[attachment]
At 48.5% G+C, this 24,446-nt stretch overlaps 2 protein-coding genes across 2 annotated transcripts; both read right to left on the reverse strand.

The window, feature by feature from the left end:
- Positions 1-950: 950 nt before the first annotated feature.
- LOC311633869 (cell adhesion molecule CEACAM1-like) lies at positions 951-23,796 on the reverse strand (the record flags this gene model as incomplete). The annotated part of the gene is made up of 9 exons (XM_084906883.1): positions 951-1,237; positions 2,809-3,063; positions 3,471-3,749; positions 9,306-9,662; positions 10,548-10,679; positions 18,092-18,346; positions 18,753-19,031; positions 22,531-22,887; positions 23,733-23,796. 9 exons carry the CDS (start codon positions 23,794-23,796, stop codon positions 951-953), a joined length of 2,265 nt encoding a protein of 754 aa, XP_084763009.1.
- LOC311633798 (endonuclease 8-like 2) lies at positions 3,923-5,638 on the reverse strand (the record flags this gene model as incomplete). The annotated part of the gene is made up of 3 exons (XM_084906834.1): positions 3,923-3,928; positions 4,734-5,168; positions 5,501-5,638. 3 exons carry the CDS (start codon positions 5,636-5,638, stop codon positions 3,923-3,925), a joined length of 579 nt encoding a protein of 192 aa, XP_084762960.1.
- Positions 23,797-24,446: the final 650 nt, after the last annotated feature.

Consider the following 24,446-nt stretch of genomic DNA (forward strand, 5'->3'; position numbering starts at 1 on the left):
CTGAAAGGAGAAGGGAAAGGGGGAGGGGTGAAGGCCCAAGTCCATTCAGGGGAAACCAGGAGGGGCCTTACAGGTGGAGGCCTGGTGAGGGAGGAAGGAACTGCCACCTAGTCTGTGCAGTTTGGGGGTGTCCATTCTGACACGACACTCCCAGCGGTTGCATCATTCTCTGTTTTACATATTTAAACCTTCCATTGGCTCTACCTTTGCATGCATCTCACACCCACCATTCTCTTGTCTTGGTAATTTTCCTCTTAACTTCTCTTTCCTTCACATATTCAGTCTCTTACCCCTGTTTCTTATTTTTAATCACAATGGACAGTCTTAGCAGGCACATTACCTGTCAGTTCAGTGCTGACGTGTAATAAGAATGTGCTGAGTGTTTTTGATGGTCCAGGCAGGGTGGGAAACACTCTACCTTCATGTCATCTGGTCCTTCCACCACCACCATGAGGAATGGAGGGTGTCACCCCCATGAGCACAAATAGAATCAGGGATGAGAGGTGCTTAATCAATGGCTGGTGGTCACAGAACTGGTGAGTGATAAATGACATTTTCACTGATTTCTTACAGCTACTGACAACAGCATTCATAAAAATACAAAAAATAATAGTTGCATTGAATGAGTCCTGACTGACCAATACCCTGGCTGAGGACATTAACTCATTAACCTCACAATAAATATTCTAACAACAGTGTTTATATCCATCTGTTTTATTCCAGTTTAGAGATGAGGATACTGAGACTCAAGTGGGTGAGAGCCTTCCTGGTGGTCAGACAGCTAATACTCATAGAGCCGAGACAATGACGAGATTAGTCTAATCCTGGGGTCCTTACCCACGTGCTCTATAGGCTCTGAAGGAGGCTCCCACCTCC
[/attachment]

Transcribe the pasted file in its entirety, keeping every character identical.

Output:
At 48.5% G+C, this 24,446-nt stretch overlaps 2 protein-coding genes across 2 annotated transcripts; both read right to left on the reverse strand.

The window, feature by feature from the left end:
- Positions 1-950: 950 nt before the first annotated feature.
- LOC311633869 (cell adhesion molecule CEACAM1-like) lies at positions 951-23,796 on the reverse strand (the record flags this gene model as incomplete). The annotated part of the gene is made up of 9 exons (XM_084906883.1): positions 951-1,237; positions 2,809-3,063; positions 3,471-3,749; positions 9,306-9,662; positions 10,548-10,679; positions 18,092-18,346; positions 18,753-19,031; positions 22,531-22,887; positions 23,733-23,796. 9 exons carry the CDS (start codon positions 23,794-23,796, stop codon positions 951-953), a joined length of 2,265 nt encoding a protein of 754 aa, XP_084763009.1.
- LOC311633798 (endonuclease 8-like 2) lies at positions 3,923-5,638 on the reverse strand (the record flags this gene model as incomplete). The annotated part of the gene is made up of 3 exons (XM_084906834.1): positions 3,923-3,928; positions 4,734-5,168; positions 5,501-5,638. 3 exons carry the CDS (start codon positions 5,636-5,638, stop codon positions 3,923-3,925), a joined length of 579 nt encoding a protein of 192 aa, XP_084762960.1.
- Positions 23,797-24,446: the final 650 nt, after the last annotated feature.

Consider the following 24,446-nt stretch of genomic DNA (forward strand, 5'->3'; position numbering starts at 1 on the left):
CTGAAAGGAGAAGGGAAAGGGGGAGGGGTGAAGGCCCAAGTCCATTCAGGGGAAACCAGGAGGGGCCTTACAGGTGGAGGCCTGGTGAGGGAGGAAGGAACTGCCACCTAGTCTGTGCAGTTTGGGGGTGTCCATTCTGACACGACACTCCCAGCGGTTGCATCATTCTCTGTTTTACATATTTAAACCTTCCATTGGCTCTACCTTTGCATGCATCTCACACCCACCATTCTCTTGTCTTGGTAATTTTCCTCTTAACTTCTCTTTCCTTCACATATTCAGTCTCTTACCCCTGTTTCTTATTTTTAATCACAATGGACAGTCTTAGCAGGCACATTACCTGTCAGTTCAGTGCTGACGTGTAATAAGAATGTGCTGAGTGTTTTTGATGGTCCAGGCAGGGTGGGAAACACTCTACCTTCATGTCATCTGGTCCTTCCACCACCACCATGAGGAATGGAGGGTGTCACCCCCATGAGCACAAATAGAATCAGGGATGAGAGGTGCTTAATCAATGGCTGGTGGTCACAGAACTGGTGAGTGATAAATGACATTTTCACTGATTTCTTACAGCTACTGACAACAGCATTCATAAAAATACAAAAAATAATAGTTGCATTGAATGAGTCCTGACTGACCAATACCCTGGCTGAGGACATTAACTCATTAACCTCACAATAAATATTCTAACAACAGTGTTTATATCCATCTGTTTTATTCCAGTTTAGAGATGAGGATACTGAGACTCAAGTGGGTGAGAGCCTTCCTGGTGGTCAGACAGCTAATACTCATAGAGCCGAGACAATGACGAGATTAGTCTAATCCTGGGGTCCTTACCCACGTGCTCTATAGGCTCTGAAGGAGGCTCCCACCTCC